Governments have been traditionally slow adopters of new technology, and with the security concerns surrounding the nascent field of cloud computing, the latter can expect little support from official circles. That was the long-held belief.
Fortunately, things have improved in the recent past. Not only have governments encouraged innovative technologies through research grants, they have, in certain cases, adopted them as well. Case in point, the Australian government.
In early January 2011, the Australian Government Information Management Office (AGIMO) under the aegis of the Department of Finance and Deregulation released a key consultation paper outlining the government’s strategy to shift its processes to the cloud.
According to the document, the underlying objective for the draft cloud strategy is to “develop a pathway for agencies to rationalise their ICT (Information & Communication Technology) asset base and to adopt cloud computing where appropriate.”
The paper includes a proposed plan over the next five years to move government agencies’ computational requirements into a public cloud environment. The migration is expected to take between five to six years, starting with moving publicly available information to a public cloud environment. The entire process is phased into three streams, dealing with cloud enablement, public cloud adoption and whole-of-government integration.
The paper postulates that “the benefits may be substantial” for such a shift towards cloud computing, while warning that “the legal/contractual, economic and security aspects of cloud computing are still relatively immature.” It strikes a balanced view, stating, “that cloud computing is just one of many sourcing models and will not necessarily be a replacement for all of their current sourcing models.”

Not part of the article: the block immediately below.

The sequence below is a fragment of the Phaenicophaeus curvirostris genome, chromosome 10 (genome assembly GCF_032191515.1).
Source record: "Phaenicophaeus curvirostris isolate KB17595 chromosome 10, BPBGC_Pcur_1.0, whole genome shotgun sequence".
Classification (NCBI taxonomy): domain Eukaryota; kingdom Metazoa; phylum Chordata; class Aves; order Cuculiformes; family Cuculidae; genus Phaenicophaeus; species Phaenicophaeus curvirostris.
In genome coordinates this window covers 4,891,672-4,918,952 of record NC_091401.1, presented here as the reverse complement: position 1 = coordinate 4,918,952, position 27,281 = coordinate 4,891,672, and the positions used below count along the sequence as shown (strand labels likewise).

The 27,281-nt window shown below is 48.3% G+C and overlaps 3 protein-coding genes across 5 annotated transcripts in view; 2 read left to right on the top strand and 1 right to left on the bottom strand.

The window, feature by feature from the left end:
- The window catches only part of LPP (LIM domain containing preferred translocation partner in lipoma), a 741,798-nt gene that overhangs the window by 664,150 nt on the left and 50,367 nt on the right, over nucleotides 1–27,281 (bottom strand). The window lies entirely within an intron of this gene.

It says that other countries like the U.S., the U.K., Canada and New Zealand also share the government’s belief that such a transition provides “an opportunity to improve business outcomes through eliminating redundancy, increasing agility and providing information and communication technology (ICT) services at a potentially cheaper cost.”
The paper mentions that certain government agencies like the Australian Taxation Office (ATO), Australian Bureau of Statistics (ABS) and the Department of Immigration and Citizenship (IMMI) have already “commenced small pilots and proofs of concept to evaluate the potential of platform and infrastructure cloud computing.”
The paper also pointed out certain limitations of the strategy, such as migrating private citizen data to the public cloud due to security concerns. “Transitioning citizen (personal) information to the public cloud is not expected to be a viable option within the next several years unless technology becomes available to adequately address the risks highlighted in this document,” it said.
In a statement on AGIMO’s blog, first assistant secretary Glenn Archer said, “Cloud computing is a growing area of interest in ICT, and we’ve worked together with other agencies to prepare a draft paper on the Australian Government’s possible use of cloud computing.” The group has invited responses from the public till the end of this month before finalizing its strategy.
By Sourya Biswas Of CloudTweaks
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